Okay, class. We hope you’ve behaved real good all week as we’re about to give you a very special lesson on the immensely popular web analytics tool called (surprise-surprise) Google Analytics and it’s several magical dimensions.

Let’s take a look at what secondary dimension in Google Analytics is used for, how to add one and why should you, and oh — if you were wondering, here’s also a whole article on What is the Difference Between Dimension and Metric in Google Analytics

Let the lesson begin!

What is a “Secondary Dimension” in Google Analytics?

What is a Dimension in Google Analytics

So you guys remember the difference between metric and dimension in Google Analytics, right? If you don’t, here’s a great article about it. In short, metrics represent the numerical value of your data, which means metrics are displayed in the form of digits and fractions. 

On the other hand, dimensions showcase a descriptive side of your data, which means that while looking at Google Analytics dimensions you’ll see capitals, user types, devices and any other verbal data depictions. 

Take a look at the table below for the quick reminder of what is what:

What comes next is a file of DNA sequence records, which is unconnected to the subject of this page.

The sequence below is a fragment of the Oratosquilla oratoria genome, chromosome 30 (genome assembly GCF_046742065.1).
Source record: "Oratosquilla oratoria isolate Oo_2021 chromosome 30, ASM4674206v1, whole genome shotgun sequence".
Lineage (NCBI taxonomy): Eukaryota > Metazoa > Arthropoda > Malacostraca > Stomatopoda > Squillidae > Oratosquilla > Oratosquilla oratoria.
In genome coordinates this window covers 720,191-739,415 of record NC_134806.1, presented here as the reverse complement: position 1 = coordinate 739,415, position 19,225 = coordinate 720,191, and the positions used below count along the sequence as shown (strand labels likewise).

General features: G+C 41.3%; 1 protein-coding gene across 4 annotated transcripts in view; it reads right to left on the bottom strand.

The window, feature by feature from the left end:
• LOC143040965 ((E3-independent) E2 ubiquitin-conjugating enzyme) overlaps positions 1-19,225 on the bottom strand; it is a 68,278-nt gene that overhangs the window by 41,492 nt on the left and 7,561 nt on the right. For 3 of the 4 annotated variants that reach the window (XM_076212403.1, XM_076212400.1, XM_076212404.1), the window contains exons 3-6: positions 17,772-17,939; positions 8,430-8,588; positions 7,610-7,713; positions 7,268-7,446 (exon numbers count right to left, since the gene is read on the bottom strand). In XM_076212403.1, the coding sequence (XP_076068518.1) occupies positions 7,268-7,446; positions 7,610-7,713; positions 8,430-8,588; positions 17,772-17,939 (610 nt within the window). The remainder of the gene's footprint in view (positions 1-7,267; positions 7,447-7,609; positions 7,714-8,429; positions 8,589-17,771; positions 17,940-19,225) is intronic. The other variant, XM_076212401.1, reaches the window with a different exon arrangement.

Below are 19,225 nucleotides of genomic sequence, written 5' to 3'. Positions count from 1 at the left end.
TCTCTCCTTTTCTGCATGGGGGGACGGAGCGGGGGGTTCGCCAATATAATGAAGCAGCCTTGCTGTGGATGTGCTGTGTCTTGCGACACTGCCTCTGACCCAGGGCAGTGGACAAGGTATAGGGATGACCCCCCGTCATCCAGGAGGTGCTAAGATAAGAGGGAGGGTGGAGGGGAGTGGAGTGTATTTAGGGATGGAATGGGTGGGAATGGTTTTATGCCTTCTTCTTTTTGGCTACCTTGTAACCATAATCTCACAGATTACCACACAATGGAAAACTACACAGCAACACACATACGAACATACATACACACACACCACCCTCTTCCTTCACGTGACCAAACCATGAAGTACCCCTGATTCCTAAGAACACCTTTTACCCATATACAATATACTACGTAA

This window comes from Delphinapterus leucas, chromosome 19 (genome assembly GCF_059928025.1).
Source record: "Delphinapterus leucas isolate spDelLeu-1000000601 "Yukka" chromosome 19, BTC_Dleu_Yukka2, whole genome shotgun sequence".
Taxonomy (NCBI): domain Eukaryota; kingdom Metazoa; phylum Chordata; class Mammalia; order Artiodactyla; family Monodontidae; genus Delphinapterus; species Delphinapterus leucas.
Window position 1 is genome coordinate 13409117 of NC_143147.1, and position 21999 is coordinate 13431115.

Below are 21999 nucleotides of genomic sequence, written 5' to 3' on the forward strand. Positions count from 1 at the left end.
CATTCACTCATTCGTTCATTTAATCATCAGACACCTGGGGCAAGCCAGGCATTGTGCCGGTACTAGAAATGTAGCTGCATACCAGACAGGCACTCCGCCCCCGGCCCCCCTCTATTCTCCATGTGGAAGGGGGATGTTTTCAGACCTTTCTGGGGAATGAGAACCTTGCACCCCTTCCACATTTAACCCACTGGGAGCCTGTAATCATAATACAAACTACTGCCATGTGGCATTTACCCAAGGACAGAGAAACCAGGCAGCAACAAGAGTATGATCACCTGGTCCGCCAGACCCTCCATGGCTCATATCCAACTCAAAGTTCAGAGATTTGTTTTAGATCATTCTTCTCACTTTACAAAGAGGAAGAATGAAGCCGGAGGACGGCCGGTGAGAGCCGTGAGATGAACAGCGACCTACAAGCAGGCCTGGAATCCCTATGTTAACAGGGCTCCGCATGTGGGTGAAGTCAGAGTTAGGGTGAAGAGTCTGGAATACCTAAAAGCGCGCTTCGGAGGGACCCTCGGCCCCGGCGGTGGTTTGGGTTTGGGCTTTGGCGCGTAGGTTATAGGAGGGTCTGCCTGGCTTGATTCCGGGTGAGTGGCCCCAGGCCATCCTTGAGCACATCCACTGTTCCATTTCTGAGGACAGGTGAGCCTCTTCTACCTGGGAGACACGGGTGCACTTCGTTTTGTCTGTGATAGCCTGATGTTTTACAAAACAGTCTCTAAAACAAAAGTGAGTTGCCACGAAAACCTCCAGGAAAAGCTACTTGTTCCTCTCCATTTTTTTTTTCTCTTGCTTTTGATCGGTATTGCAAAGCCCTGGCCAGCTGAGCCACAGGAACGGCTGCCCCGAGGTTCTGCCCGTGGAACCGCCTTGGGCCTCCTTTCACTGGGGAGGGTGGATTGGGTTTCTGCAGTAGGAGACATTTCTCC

What is a Secondary Dimension in Google Analytics

Now let’s say knowing the city itself is not enough, and you’d like to retrieve more information about the customers – for example, which device or browser they used when visiting your website. In this case, City will serve as a primary dimension and Browser will serve as a secondary dimension, as this latter report slice has been added secondarily. 

Now you know that secondary dimension is just that — a second verbal filter for your data, and a pretty useful one. Furthermore, let’s find out how to add a secondary dimension in your Google Analytics reports in the next paragraph. 

How to add a Secondary Dimension in Google Analytics

This web analytics tool we’re talking about is quite nice to its users and wants you to get the most out of your data, which means it’s no trouble adding a secondary dimension in it.

All you have to do is choose your target table and look at the top of it. On it’s far left you’ll see a phrase saying Primary Dimension, which can also be changed by clicking Other, and a drawdown Secondary Dimension right next to it. 

Here you can go ahead and press the down arrow symbol and choose among the numerous dimension categories. Once you settle on your secondary dimension your table should look something like this: 


Yes, you did it! You absolutely added that secondary dimension to your table and it was a piece of cake, wasn’t it? Now here are the next phenomenal and hands-on Google Analytics articles on the line, take a look: